African-American male offenders receive sentences averaging 19.1 percent longer than white males—a gap that has largely remained unchanged since the U.S. Sentencing Commission began studying the issue in 2010. In its third report on the demographic factors affecting sentencing outcomes, the USSC also said females received shorter prison sentences than males.
Officials in the Illinois county must make $200 million in budget cuts. Commissioners have proposed making up a quarter of the total through hundreds of layoffs, including more than 200 each from the sheriff’s department and county court system.
A Vanderbilt Law School professor says evidence of mental impairment could be a useful tool in a reformed justice system that focused on rehabilitation rather than blame. But, he argues in a recent study, under the current system, neuroscience can be used by both prosecutors and defense, and has only limited value in assessing guilt.
About 70 percent of the roughly 350 inmates exonerated by DNA evidence were convicted based in part, or in whole, on eyewitness testimony. A Philadelphia conference explores why witnesses get it wrong so often—and how to fix it.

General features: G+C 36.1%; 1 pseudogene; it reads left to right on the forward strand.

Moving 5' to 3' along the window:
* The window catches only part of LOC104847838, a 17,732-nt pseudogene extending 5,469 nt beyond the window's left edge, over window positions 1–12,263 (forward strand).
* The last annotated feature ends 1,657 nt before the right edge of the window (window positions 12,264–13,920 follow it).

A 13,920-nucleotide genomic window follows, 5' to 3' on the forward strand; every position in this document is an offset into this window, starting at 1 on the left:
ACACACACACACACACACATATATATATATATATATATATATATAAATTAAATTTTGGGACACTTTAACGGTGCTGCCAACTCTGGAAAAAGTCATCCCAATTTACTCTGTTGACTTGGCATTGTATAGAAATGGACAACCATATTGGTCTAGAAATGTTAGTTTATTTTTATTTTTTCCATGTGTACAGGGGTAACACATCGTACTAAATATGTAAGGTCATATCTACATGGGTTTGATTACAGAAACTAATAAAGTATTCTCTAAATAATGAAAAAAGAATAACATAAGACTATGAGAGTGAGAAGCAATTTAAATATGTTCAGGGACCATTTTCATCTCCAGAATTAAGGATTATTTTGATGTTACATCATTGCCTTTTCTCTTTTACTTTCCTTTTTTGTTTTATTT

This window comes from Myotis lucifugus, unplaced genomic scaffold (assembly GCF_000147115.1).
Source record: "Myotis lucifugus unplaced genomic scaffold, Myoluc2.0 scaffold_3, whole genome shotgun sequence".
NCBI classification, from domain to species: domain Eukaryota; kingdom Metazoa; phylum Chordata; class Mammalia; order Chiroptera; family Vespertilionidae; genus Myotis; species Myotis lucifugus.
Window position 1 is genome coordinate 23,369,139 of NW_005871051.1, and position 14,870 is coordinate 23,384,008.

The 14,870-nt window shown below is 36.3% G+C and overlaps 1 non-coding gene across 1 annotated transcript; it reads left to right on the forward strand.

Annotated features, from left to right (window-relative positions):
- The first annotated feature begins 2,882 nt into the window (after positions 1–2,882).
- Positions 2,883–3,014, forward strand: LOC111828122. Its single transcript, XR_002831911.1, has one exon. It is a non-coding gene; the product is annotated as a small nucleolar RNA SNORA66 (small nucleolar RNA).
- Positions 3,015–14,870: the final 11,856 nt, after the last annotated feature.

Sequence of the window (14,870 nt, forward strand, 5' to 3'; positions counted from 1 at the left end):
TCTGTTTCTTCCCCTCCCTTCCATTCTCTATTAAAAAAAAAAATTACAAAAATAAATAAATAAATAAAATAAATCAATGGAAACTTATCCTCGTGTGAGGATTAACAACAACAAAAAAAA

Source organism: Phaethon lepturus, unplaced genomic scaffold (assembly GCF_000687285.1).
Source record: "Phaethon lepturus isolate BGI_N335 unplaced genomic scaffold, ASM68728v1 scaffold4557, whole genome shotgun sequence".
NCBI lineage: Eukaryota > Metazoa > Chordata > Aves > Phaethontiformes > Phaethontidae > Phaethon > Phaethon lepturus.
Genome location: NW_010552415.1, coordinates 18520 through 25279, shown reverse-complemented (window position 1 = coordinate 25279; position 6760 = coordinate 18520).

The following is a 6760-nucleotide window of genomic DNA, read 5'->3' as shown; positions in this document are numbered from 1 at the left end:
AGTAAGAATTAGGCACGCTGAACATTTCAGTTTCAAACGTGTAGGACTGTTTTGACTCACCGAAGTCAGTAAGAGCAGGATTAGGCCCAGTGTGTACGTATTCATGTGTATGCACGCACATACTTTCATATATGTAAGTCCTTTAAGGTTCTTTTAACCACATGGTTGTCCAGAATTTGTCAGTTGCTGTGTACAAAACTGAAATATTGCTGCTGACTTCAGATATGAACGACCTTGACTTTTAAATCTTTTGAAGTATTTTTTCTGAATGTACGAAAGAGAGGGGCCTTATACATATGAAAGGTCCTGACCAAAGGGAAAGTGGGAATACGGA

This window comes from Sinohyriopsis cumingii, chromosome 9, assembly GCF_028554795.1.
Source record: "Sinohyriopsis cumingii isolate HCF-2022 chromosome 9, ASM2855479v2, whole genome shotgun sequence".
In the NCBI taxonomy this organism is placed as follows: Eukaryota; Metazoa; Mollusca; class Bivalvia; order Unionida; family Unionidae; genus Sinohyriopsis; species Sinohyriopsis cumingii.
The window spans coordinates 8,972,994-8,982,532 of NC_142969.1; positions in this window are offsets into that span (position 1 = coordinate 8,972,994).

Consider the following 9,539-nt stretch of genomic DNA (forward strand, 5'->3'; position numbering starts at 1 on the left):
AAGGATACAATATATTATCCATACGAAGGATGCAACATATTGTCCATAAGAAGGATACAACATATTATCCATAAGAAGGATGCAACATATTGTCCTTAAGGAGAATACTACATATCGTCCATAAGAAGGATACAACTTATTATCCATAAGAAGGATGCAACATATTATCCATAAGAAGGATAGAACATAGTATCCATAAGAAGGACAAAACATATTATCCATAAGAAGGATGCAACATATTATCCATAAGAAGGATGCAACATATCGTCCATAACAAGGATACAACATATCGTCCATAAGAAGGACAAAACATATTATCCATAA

Police shootings and former Dallas Chief David O. Brown head TCR’s list of top criminal justice stories and newsmakers for 2016. Readers and contributors also selected Donald Trump’s election win, the bipartisan justice reform movement in the states, and the probe into Russian election hackers as among the 10 developments that bear watching next year.
New York’s highest court appears troubled by the use of recorded jail calls as evidence against accused criminals. Attorneys for Pedro Hernandez, scheduled for a second murder trial next month in the 1979 disappearance of Etan Patz in Manhattan, have moved to bar prosecutors from using jail phone conversations against him.
The public wants more access to the judicial system. In the past few years, states have responded by allowing more cameras into more courtroom proceedings. But federal courts have been slower to make change. Following our story last week, “Cameras and 'Making a Murderer”, The Crime Report asked readers: “Should cameras be given unrestricted access to all phases of a courtroom trial . . . Want to read more? Please subscribe to The Crime Report!
Attorneys who specialize in juvenile justice called yesterday’s Supreme Court decision on life sentences for those who committed crimes as teens “potentially sweeping” but warned that resentencing hearings were far from a sure path to freedom, reports the Juvenile Justice Information Exchange. The court ruled, 6 to 3, in Montgomery v. Louisiana that prisoners serving mandatory life sentences without parole for murders they committed as juveniles should have a chance at release via a resentencing hearing. Though parole boards will […]